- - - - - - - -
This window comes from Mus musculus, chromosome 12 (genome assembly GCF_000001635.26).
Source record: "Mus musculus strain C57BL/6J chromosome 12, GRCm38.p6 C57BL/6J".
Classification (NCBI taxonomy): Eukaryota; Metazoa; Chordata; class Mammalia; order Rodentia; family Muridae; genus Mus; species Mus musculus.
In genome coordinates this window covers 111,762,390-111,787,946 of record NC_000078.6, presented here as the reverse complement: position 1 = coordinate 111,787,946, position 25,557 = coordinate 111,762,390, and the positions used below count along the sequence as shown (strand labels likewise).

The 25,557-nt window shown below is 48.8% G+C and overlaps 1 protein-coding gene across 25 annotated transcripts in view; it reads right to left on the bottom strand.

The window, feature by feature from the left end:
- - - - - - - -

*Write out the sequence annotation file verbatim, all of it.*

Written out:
This window comes from Mus musculus, chromosome 12 (genome assembly GCF_000001635.26).
Source record: "Mus musculus strain C57BL/6J chromosome 12, GRCm38.p6 C57BL/6J".
Classification (NCBI taxonomy): Eukaryota; Metazoa; Chordata; class Mammalia; order Rodentia; family Muridae; genus Mus; species Mus musculus.
In genome coordinates this window covers 111,762,390-111,787,946 of record NC_000078.6, presented here as the reverse complement: position 1 = coordinate 111,787,946, position 25,557 = coordinate 111,762,390, and the positions used below count along the sequence as shown (strand labels likewise).

The 25,557-nt window shown below is 48.8% G+C and overlaps 1 protein-coding gene across 25 annotated transcripts in view; it reads right to left on the bottom strand.

The window, feature by feature from the left end: